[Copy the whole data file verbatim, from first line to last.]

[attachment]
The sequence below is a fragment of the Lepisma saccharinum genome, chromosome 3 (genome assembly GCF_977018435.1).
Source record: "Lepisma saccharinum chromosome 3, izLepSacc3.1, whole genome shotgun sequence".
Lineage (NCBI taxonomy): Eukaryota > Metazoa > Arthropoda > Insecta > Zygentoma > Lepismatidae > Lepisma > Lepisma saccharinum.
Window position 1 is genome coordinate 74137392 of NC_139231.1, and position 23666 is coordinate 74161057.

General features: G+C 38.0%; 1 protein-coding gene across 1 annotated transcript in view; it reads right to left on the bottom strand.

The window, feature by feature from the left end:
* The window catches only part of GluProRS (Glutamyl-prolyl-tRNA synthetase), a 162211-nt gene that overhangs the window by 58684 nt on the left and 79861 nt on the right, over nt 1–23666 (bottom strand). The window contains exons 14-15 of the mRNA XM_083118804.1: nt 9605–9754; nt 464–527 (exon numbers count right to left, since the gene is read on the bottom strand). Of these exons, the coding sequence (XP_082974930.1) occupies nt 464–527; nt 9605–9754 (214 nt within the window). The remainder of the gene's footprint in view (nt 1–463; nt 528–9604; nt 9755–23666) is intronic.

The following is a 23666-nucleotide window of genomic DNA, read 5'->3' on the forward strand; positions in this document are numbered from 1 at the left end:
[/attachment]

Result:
The sequence below is a fragment of the Lepisma saccharinum genome, chromosome 3 (genome assembly GCF_977018435.1).
Source record: "Lepisma saccharinum chromosome 3, izLepSacc3.1, whole genome shotgun sequence".
Lineage (NCBI taxonomy): Eukaryota > Metazoa > Arthropoda > Insecta > Zygentoma > Lepismatidae > Lepisma > Lepisma saccharinum.
Window position 1 is genome coordinate 74137392 of NC_139231.1, and position 23666 is coordinate 74161057.

General features: G+C 38.0%; 1 protein-coding gene across 1 annotated transcript in view; it reads right to left on the bottom strand.

The window, feature by feature from the left end:
* The window catches only part of GluProRS (Glutamyl-prolyl-tRNA synthetase), a 162211-nt gene that overhangs the window by 58684 nt on the left and 79861 nt on the right, over nt 1–23666 (bottom strand). The window contains exons 14-15 of the mRNA XM_083118804.1: nt 9605–9754; nt 464–527 (exon numbers count right to left, since the gene is read on the bottom strand). Of these exons, the coding sequence (XP_082974930.1) occupies nt 464–527; nt 9605–9754 (214 nt within the window). The remainder of the gene's footprint in view (nt 1–463; nt 528–9604; nt 9755–23666) is intronic.

The following is a 23666-nucleotide window of genomic DNA, read 5'->3' on the forward strand; positions in this document are numbered from 1 at the left end: